“This one drops you in right above Mystic Flats.” His arm came around her as he pointed with a long finger. “And this one ends at Big Oak Flats. They’ll both get you there, but yeah, Mystic Flats is the easier way in.”

She searched that statement for an insult but decided there was none. Even more interesting, he was leaving the decision to her, not taking charge. It defused her, and honestly, also completely charmed her.

So they took the far right trail and she did her best to keep the pace up, wanting to get there before nightfall.

At the next burst of thunder and lightning, the drizzle began, the light mist feeling cool and delicious against her heated skin.

“You want to stop and wait out the storm?” he asked from behind her.

She knew it was stupid to let herself get wet, but it felt so wonderful. Intoxicating. She turned to shake her head and he pulled off his sunglasses to eyeball her.


“Nothing,” he said. “I like the look, is all.”

The look? That’s when she realized she was smiling from ear to ear. It was just that lately she’d been so damn stressed all the time, awake or asleep, and it’d gotten to her. It’d been slowly sucking the energy and life from her.

But it’d all faded away to nothing when he looked at her like that. “You’re getting wet,” she pointed out.

“No shit, Harley. It’s raining.”

She laughed. “I like it out here.”

His gaze touched over her features, a small smile on his lips. “I know the feeling.”

Common ground.

It was unexpected, and like everything else in regard to him, arousing. They just looked at each other, the moment more intense than the kiss they’d shared. She let out a breath, and they started walking again.

A quarter of a mile later, the skies opened up and dumped on them. Walking became tricky, their feet slipping on the thick carpet of pine needles shedding from the trees all around them. “Here,” TJ said, pulling her under the protection of a tree as the sound of the rain hitting the ground in large, golf ball-size drops deafened them both. They dropped their packs, which felt like a nice relief.

“It’s a little too late for this,” Harley said wryly.

“Yeah.” He stood next to her, hands on his hips, watching her from behind those reflective glasses. Shell zipped, hood up, he was completely dry.

Unlike her, who thanks to her own stupidity, had gotten drenched while being pelted by the big drops.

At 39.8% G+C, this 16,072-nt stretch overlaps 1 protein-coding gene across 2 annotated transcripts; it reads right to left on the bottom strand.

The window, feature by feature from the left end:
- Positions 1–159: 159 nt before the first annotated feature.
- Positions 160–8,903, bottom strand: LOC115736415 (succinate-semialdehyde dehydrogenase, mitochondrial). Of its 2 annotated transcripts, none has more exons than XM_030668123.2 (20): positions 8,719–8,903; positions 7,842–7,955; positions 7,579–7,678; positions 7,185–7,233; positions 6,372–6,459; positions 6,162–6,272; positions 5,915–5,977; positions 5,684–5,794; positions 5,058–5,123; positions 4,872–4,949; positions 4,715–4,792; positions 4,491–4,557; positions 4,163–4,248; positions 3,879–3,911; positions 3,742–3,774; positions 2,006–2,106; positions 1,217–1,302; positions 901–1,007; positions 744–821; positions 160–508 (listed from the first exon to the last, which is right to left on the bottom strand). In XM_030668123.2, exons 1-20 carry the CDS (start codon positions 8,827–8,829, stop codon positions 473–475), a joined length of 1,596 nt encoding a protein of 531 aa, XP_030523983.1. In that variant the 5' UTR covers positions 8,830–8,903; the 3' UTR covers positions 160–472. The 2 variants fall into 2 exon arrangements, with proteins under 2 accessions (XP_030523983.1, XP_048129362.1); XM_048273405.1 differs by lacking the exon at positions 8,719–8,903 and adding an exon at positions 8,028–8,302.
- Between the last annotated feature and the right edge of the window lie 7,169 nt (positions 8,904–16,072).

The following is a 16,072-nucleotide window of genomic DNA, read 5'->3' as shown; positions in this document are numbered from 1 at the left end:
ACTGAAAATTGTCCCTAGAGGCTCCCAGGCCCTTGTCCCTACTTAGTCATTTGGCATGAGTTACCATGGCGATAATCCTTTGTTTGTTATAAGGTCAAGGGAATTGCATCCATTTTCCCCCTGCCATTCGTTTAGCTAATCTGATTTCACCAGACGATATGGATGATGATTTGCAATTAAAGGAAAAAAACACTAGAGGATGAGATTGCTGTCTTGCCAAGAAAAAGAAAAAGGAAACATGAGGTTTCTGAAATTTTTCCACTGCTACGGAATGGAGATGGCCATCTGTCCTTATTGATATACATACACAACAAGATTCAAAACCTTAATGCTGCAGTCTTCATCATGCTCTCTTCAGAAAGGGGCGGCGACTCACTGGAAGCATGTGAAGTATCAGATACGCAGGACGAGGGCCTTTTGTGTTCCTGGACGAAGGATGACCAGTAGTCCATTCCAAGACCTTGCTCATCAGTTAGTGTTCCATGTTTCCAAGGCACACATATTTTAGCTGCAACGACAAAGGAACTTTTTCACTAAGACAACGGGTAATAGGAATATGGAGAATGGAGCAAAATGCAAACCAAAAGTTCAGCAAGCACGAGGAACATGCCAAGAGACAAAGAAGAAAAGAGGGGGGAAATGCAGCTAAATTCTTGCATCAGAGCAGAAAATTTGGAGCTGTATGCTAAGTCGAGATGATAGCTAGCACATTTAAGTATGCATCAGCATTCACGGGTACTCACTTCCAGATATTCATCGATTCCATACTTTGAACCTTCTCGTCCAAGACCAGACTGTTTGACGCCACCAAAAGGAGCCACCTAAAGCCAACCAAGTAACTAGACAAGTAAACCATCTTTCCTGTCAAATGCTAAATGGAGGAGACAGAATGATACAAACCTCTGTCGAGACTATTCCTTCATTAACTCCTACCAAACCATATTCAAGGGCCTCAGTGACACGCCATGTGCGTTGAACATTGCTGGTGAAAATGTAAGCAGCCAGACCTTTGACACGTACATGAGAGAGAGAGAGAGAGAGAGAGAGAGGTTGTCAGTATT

She shivered.

“Harley,” he said on a barely expelled breath. He sounded almost pained.

Yeah. She knew. In a matter of three seconds, her clothes had plastered themselves to her body. She pressed her spine to the tree, dropping her head to study her muddy shoes. “I might have made a tactical error not putting on a jacket when you did.”

“Wait here. I want to check out the distance from the cliff.”

While he was gone, another burst of lightning hit, and then the shuddering boom of thunder so close it rattled the ground beneath her feet. The rain hadn’t let up, and she took a moment to be impressed in a sort of distracted way. Like most things out there in the Sierras, thunderstorms were oversized and amazing to behold.

A set of boots came into her vision, attached to a pair of long denim-covered legs. A single finger, warm and callused, lifted her chin, and two sharp green eyes held hers. He had a five o’clock shadow going, which only upped his sexy factor, giving him a dangerously alluring appeal that he didn’t need. “You look like you could use an umbrella,” he said.

“Umbrellas are for sissies.”

“How about jackets?” he asked. “Are they for sissies, too?”

“No.” The truth was, she knew her shell was shoved in the very bottom of her backpack. Somewhere. She was a lot of things, but organized wasn’t one of them, and she really wasn’t anxious for him to see the state of her pack.

Especially since his was perfect-obnoxiously so. “I like the feel of the rain on my skin.” Or she had, up until she’d gotten chilled to the bone, a fact she involuntarily gave away when she let out a full-body shiver.

“Harley.” He waited until she looked at him, which she didn’t want to do because she didn’t want to see him laughing at her. His eyes were dark, and full of lots of things, but he wasn’t laughing. “On my first solo trip, it snowed. In July. I walked in it for three hours in a T-shirt. I thought I was in heaven.”

Again their gazes held for a long beat, and as always when he gave her his undivided attention, heat slashed through her stomach. “What happened?” she whispered.

“When I got home, I had pneumonia.” He turned them so that he was the one backed up against the tree. He unzipped his shell, then pulled her into his arms. She leaned into him as he tucked her inside his jacket, allowing her to absorb his body heat.

Heaven, and hell. Heaven, because he smelled…yum, and felt even yummier, and hell because being up against him like that after avoiding contact for so long brought up memories she tried to only visit in the deep, dark of her dreams where secret fantasies reigned.

“You okay?” he murmured, his mouth to her ear, his breath a warm caress on her skin as he rubbed small circles on her back.

Was she? She could feel the steady beat of his heart beneath her cheek, could feel the lean hardness of his muscles, the way his hand was infusing her with his warmth as he stroked her. Startlingly, she realized she was so much more than okay. Forcing herself to shake off the haze of desire, she stepped free. “Yes. Thanks.”